GOLD paved streets and more cash in the coffers than people know how to spend - this could be Cloncurry's future if the council's wind power plans take flight.
Friends of the Earth Australia renewable projects coordinator Leigh Ewbank said the 'visionary' idea could see the shire follow in the footsteps of a small French village that increased their budget from $573,000 to $3.29 million after installing 11 wind turbines.
"Income generated by a wind farm in the small French village of Afrons has resulted in a five-fold increase in the town's budget," he said.
"The town of 200 is struggling to spend all of the revenue and it led Afrons mayor Alain Couzinia to remark, "It's as if a rain of gold fell on the village"."
Mr Ewbank said wind farms create jobs and a drought-proof income streams for farmers, neighbours and communities.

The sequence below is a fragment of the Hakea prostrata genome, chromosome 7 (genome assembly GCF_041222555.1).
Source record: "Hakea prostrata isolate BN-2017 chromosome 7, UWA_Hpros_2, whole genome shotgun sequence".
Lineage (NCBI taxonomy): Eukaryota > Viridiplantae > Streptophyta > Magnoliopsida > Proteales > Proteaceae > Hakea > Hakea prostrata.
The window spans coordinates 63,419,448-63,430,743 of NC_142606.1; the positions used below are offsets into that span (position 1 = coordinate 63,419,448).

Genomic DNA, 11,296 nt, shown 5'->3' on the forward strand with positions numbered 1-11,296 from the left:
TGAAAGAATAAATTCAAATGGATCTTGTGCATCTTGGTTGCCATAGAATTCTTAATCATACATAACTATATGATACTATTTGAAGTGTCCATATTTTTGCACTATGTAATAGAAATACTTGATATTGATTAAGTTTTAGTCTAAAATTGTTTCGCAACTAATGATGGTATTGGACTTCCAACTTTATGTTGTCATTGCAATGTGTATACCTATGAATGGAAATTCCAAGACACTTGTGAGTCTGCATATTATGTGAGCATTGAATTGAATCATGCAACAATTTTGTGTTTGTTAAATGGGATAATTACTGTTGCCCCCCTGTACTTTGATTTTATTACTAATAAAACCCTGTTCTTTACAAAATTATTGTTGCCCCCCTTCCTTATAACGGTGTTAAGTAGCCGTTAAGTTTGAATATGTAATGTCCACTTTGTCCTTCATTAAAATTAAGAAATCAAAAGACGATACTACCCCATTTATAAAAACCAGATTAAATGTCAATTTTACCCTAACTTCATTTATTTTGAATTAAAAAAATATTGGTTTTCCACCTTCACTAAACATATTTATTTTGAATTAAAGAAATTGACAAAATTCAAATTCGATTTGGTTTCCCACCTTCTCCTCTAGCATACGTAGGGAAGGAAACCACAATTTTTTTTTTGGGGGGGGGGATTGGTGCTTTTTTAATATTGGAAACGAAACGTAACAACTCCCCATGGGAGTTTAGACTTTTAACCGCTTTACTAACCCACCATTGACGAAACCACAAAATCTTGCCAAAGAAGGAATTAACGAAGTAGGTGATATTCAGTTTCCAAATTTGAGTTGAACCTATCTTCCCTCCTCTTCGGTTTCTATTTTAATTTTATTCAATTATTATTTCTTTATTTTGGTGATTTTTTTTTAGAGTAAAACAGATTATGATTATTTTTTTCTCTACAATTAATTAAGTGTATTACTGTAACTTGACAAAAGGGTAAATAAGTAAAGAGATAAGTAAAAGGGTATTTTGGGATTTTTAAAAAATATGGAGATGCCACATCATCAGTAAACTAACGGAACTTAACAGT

"With political leadership, a wind farm strengthening the Cloncurry economy is a real possibility," he said.
Cloncurry Shire mayor Andrew Daniels said the shire used around 8.8 megawatts of power each day, meaning it would have to find room for at least nine turbines at $1 million a pop to make a profit to pass on to its residents.
"Each household pay around $12.47 a day for their power and they would get a refund of $5 dollars per day if we get this right," he said.
"The more the community can build it up, as that bloke said, if we got that up to 18 turbines over the next 10 years, and power prices don't keep going up as much as they've risen now, it would give Cloncurry some massive capitol."
The project, expected to cost the sire $8 to $9 million dollars, already has support from local miner CuDeco and three potential pilot program sites will be tested over the next few weeks.